The Society for Social Work and Research

2013 Annual Conference

January 16-20, 2013 I Sheraton San Diego Hotel and Marina I San Diego, CA

Replication of a Model for Continuing Education Training in Evidence-Based Practice

Saturday, January 19, 2013
Grande Ballroom A, B, and C (Sheraton San Diego Hotel & Marina)
* noted as presenting author
Andrea N. Gromoske, MSW, Doctoral Candidate, University of Wisconsin-Milwaukee, Milwaukee, WI
Lisa K. Berger, PhD, Assistant Professor, University of Wisconsin-Milwaukee, Milwaukee, WI
Danielle Parrish, PhD, Assistant Professor, University of Houston, Houston, TX
Background: The use of empirically-supported programs has been shown to improve client outcomes; however, practitioners who are currently in the field tend not to engage in the EBP process or the implementation of empirically-supported interventions (Bellamy et al., 2006; Mullen & Bacon, 2004; Sanderson, 2002). There are multiple barriers to implementing EBP, and continuing education on the EBP process is one approach to alleviating some of these barriers. Parrish and Rubin (2011a) developed an effective continuing education model to train practitioners in the EBP process. However, no studies have attempted to replicate their findings with a different sample or disparate training facilitators. The purpose of the current study was to evaluate the effectiveness of Parrish and Rubin’s (2011a) model with a sample from a different geographic location and utilize workshop facilitators who did not develop the training model.

Method: We used a one-group pretest-posttest design to assess Parrish and Rubin’s 7-hour EBP model (2011a), using the same format and materials. The workshop was offered free of charge by a large mid-west school of social work’s continuing education program in Fall 2011 and Spring 2012. A 25% off coupon for a future continuing education class was offered for participation in the study. The workshop’s effectiveness was assessed using practitioners’ scores on an initial version of the Evidence-based Practice Process Assessment Scale (EBPPAS; Parrish & Rubin, 2011b), which assesses familiarity with, attitudes toward, barriers to, intentions to use, and current use of the EBP process. Twenty of 24 practitioners at the Fall 2011 workshop and 17 of 18 practitioners at the Spring 2012 workshop completed both the pre and posttest. Due to the small sample size, Wilcoxon signed-rank tests were used to determine if there were significant changes in scores on EBPPAS items and subscales.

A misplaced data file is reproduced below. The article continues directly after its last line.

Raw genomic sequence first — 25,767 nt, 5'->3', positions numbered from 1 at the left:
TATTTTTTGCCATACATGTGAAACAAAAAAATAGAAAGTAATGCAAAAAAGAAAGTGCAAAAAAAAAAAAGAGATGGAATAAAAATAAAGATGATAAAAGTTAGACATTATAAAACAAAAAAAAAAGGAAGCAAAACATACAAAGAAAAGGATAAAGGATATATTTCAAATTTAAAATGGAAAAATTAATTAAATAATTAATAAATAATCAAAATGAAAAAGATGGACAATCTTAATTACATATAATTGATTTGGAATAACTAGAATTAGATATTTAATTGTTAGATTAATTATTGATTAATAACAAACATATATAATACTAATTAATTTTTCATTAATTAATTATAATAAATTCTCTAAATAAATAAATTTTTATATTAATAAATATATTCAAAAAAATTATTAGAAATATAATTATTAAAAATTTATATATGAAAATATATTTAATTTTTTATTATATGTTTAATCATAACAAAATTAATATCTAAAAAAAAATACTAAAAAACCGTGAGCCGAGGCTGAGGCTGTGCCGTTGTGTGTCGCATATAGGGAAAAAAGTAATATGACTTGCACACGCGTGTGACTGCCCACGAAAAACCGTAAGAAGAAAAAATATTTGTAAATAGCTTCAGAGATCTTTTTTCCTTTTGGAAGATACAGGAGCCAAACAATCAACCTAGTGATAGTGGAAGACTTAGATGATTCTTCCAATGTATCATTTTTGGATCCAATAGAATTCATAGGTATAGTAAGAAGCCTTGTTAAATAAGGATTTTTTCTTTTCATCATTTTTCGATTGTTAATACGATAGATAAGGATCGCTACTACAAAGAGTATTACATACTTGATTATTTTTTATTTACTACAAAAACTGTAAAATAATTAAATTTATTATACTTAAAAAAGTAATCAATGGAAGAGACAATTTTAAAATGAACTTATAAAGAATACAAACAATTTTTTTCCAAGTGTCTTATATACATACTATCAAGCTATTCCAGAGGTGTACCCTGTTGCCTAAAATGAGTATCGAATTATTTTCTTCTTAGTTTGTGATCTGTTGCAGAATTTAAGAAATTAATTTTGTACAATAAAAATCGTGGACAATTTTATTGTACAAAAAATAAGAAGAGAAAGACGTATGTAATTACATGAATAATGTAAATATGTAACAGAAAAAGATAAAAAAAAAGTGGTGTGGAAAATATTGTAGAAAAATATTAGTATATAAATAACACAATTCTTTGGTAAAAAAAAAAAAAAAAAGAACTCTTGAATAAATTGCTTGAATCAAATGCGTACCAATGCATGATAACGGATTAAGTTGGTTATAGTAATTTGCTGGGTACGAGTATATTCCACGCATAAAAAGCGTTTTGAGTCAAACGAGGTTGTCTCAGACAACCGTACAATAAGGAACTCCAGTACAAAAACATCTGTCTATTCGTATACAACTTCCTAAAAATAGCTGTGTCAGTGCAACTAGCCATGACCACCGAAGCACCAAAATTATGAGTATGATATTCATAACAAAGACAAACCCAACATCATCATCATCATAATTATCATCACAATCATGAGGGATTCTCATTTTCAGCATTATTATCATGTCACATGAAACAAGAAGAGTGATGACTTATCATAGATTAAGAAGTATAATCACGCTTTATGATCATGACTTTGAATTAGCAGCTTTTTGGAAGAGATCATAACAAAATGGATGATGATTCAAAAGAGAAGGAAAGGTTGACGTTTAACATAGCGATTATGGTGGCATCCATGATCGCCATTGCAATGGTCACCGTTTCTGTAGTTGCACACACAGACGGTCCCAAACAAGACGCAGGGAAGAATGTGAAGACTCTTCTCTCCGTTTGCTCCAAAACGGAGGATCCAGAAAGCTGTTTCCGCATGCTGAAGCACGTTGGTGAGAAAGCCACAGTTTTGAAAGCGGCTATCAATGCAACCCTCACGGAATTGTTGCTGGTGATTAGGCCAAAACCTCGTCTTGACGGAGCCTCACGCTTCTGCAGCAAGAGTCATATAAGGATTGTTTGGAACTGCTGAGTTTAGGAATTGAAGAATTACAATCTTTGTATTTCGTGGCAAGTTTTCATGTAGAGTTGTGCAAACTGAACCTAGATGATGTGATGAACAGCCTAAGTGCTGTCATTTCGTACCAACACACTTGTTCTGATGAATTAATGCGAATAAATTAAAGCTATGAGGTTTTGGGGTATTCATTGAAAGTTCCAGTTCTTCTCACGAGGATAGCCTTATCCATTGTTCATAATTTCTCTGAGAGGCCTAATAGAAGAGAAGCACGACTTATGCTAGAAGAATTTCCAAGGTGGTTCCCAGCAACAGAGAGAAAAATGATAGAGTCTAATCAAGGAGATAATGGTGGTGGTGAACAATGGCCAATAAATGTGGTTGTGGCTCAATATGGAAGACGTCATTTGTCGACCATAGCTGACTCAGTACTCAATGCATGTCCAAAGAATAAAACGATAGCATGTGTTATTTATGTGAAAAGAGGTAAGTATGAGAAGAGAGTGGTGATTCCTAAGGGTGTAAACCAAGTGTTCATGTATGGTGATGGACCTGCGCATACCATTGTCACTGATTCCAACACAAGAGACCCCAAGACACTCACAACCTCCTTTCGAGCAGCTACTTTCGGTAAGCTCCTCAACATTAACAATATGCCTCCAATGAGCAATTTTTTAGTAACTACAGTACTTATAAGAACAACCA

Results: The authors determined that there were only two items at pre and posttest that differed between the cohorts; thus, cohorts were combined for a full-sample analysis. Practitioners’ scores on the “Familiarity” and “Intentions to Use” subscales significantly improved from pretest to posttest. Subscales measuring “Attitudes” and “Barriers” did not significantly change. Individual items also indicated similar changes with most improvements on the “Familiarity” and “Intentions to Use” sections. Several items from the “Attitudes” section also showed significant improvements.

Discussion: The results of this study replicate findings by Parrish and Rubin (2011a) that their EBP training model is effective in changing practitioners’ familiarity with and intentions to use the EBP process with a disparate geographic location and different facilitators. Lack of change on some subscales or items may be explained by generally positive attitudes toward EBP at pretest. This EBP training model appears promising in increasing EBP process implementation, which could lead to a greater use of empirically supported programs.